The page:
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TRB's National Cooperative Highway Research Program (NCHRP) Web-Only Document 253: Implications of Connected and Automated Driving Systems, Vol. 3: Legal Modification Prioritization and Harmonization Analysis identifies how and when regulations and laws will need to be modified to facilitate the implementation of Connected and Automated Driving Systems (C/ADSs)-equipped vehicles. The report also identifies areas in today's state motor vehicle codes and regulations where harmonization may be important in supporting the deployment of C/ADS-equipped vehicles across the U.S.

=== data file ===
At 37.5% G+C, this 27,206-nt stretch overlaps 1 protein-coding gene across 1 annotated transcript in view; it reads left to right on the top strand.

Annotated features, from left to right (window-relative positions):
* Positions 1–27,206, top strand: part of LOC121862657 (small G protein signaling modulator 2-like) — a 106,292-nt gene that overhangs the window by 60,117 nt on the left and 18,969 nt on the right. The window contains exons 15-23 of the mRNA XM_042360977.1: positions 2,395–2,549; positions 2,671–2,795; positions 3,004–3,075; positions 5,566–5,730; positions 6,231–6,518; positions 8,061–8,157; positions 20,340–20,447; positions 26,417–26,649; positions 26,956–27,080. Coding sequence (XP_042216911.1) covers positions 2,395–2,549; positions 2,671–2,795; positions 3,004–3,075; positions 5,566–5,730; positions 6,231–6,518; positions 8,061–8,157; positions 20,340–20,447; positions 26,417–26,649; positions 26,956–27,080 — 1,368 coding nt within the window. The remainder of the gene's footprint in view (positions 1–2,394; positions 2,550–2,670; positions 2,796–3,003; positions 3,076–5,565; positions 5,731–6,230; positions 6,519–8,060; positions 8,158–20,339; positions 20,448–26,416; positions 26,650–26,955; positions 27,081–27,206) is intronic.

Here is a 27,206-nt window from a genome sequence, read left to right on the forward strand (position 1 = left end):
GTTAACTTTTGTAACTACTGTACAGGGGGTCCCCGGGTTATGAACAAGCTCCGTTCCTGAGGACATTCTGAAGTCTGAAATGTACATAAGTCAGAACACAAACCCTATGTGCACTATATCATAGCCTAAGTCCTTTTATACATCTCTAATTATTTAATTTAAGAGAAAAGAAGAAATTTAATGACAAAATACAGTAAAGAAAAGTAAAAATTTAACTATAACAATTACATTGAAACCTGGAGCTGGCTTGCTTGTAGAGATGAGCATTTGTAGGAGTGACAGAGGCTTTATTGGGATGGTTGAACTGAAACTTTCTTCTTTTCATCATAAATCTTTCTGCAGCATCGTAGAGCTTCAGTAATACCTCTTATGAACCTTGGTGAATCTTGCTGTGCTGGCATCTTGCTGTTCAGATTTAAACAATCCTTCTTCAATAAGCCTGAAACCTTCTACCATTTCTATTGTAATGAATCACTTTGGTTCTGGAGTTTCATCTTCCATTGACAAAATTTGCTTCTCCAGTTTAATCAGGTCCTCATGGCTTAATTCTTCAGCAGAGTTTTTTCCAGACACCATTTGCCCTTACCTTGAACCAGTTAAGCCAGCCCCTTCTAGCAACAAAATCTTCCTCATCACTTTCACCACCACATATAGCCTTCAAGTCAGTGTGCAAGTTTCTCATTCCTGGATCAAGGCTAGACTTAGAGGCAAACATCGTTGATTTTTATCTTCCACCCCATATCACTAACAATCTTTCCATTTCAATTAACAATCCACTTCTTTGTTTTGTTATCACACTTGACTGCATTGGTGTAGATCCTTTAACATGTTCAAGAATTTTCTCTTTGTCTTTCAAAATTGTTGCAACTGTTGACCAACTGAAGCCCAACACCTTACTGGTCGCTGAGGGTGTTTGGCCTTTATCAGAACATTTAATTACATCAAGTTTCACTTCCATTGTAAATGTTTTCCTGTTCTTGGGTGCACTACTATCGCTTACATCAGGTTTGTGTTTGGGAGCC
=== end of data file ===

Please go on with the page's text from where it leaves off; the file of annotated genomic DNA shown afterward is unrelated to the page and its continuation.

View all volumes of NCHRP Web-Only Document 253:

  • Vol. 1: Legal Landscape
  • Vol. 2: State Legal and Regulatory Audit
  • Vol. 3: Legal Modification Prioritization and Harmonization Analysis
  • Vol. 4: Autonomous Vehicle Action Plan
  • Vol. 5: Developing the Autonomous Vehicle Action Plan
  • Vol. 6: Implementation Plan